There is a serious move afoot to introduce an amnesty scheme for bringing back black money stashed in secret overseas bank accounts by Indian citizens. According to reliable sources, top officials of the Central Board of Direct Taxes and the Enforcement Directorate have recommended to the government that those holding unaccounted money abroad should be allowed to bring back their funds with reduced penalties and granted immunity from prosecution.
The amnesty scheme has been recommended exclusively for money kept abroad and does not include domestic accounts. The final call on the issue is expected to be taken by the finance minister and political considerations will have to be kept in mind. There is a section within the government which believes that dishonesty should not be rewarded and hence these assets should be taxed at 50 per cent if at all amnesty is granted.
The US approach in this matter is interesting. It compels US tax residents to come forth and declare their undisclosed offshore income under amnesty schemes and, thereby, collects much-needed revenues. At the same time, it manages to instill enough fear in the minds of US taxpayers, that going forward, the deterrent measures will be so strong against tax evaders that they would be ill-advised to continue the practice of non-disclosure of offshore income.
Business chambers have also requested the government to introduce an amnesty scheme to allow black money deposited in foreign accounts to flow back into productive investment. CBI director AP Singh had said recently that around $ 500 billion of illegal money belonging to Indians is deposited in tax havens abroad, and the largest depositors in Swiss Banks are also reported to be Indians. He had said at an Interpol conference that India, in particular, has suffered from the flow of illegal funds to tax havens such as Mauritius, Switzerland, Lichtenstein and British Virgin islands.
The Double Taxation Avoidance Agreement (DTAA) between India and Switzerland was revised in August 2010 and came into force on October 7, 2011. The revised treaty allows for exchange of information on tax fraud as well as on tax evasion cases. The earlier treaty did not include tax evasion, but only tax fraud. Swiss law makes a distinction between tax fraud and tax evasion.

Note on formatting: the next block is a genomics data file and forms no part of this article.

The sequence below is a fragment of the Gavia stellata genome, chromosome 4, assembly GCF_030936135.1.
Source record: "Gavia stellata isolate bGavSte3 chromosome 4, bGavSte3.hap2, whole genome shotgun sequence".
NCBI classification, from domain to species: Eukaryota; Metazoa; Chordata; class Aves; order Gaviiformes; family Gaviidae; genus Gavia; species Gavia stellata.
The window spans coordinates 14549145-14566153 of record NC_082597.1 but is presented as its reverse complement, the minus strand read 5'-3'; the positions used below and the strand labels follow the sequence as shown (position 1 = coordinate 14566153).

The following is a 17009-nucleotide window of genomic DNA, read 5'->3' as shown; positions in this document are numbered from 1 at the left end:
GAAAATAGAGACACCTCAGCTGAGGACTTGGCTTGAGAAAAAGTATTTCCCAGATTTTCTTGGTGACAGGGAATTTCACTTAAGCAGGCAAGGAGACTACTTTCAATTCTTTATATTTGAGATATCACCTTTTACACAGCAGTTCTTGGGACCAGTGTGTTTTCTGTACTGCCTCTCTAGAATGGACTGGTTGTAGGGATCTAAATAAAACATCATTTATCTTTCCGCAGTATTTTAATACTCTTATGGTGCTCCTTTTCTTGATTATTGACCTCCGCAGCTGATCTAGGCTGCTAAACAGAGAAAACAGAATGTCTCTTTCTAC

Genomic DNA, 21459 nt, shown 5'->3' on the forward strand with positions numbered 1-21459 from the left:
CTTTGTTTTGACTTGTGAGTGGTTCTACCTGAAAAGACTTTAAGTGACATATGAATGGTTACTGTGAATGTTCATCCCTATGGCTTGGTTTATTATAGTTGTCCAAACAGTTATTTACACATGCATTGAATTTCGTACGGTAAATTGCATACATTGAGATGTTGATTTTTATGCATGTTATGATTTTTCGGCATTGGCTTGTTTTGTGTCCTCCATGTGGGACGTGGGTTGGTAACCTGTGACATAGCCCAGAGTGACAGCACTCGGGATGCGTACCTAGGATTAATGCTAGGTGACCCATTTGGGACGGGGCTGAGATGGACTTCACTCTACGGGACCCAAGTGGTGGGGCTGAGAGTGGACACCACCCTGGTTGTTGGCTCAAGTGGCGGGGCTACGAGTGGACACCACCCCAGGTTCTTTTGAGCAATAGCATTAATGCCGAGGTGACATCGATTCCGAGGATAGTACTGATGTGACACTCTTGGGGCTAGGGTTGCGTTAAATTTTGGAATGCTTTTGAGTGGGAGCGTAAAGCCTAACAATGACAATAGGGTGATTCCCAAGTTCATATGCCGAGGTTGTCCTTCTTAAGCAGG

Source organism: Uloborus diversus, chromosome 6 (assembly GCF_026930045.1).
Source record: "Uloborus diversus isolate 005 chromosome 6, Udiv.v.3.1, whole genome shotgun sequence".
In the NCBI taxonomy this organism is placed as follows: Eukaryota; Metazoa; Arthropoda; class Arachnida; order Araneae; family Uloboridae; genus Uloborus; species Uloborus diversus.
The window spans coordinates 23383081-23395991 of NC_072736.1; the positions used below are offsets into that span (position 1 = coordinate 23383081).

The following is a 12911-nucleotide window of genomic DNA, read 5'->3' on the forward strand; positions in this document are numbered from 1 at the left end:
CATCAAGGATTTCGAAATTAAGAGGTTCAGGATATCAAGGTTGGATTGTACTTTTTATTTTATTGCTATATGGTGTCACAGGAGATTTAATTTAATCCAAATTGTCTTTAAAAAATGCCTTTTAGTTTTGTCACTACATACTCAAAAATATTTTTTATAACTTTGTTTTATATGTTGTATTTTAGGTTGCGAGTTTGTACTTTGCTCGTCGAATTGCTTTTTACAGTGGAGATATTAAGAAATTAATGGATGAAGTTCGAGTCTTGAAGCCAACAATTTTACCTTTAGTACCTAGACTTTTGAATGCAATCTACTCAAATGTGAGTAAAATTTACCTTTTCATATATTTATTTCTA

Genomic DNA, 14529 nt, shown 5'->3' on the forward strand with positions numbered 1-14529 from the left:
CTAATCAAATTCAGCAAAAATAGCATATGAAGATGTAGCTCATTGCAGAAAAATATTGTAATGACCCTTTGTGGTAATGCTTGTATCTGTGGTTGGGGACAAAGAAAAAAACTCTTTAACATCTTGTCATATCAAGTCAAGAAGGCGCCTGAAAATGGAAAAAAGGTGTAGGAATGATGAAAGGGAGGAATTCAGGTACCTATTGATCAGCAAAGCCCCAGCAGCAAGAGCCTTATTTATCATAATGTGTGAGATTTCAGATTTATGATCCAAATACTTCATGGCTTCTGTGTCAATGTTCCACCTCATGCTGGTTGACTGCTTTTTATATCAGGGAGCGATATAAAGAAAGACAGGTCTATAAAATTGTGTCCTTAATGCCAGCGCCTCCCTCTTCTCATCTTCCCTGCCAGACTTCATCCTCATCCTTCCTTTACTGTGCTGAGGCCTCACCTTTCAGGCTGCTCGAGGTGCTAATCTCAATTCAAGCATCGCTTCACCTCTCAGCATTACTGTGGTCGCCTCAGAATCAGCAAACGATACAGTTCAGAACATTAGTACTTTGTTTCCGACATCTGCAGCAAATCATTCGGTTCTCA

The provisions of the revised agreement apply in India to income originating in tax years which start on or after April 1, 2012. This will make it difficult to get the money deposited earlier. The Income Tax Department is already investigating a list of 700 Indians having accounts with banks in Geneva after the government received information from the French government.
The government has not disclosed the names of persons who were being probed by the Income Tax Department in connection with stashing of unaccounted wealth in overseas bank accounts on the ground that the information has been received under a secrecy clause.
Members of Parliament's Standing Committee on Finance, headed by senior BJP leader and former finance minister Yashwant Sinha, wants the government to fast-track the prosecution proceedings against tax dodgers whose names figure in secret Swiss bank accounts. The parliamentary committee wants these names to come out in the public domain.
Finance minister Pranab Mukherjee had disclosed recently that the tax authorities have obtained close to 10,000 leads from foreign banks about suspicious overseas transactions involving Indian citizens. Information regarding Indians having overseas bank accounts has also been received under the Direct Tax Avoidance Agreement with France. In 69 cases, taxpayers have admitted to unaccounted income of Rs 397.17 crore on which taxes to the tune of Rs 30 crore have now been recovered.
The Indian authorities have also made over 300 specific requests for obtaining banking information from foreign jurisdictions. The investigation wing of the I-T Department has detected concealed income to the tune of Rs 3,014 crore in recent months of the current financial year through focussed searches on the basis of information received from foreign jurisdictions.
The minister said that as many as 81 tax treaties with foreign countries had been amended to enable the better flow of financial information and 14 tax information exchange agreements had been signed with four tax havens. A huge amount of black money is being generated through transfer pricing mechanism, which shows transactions taking place between a company and its subsidiary firms.
Courtesy: Mail Today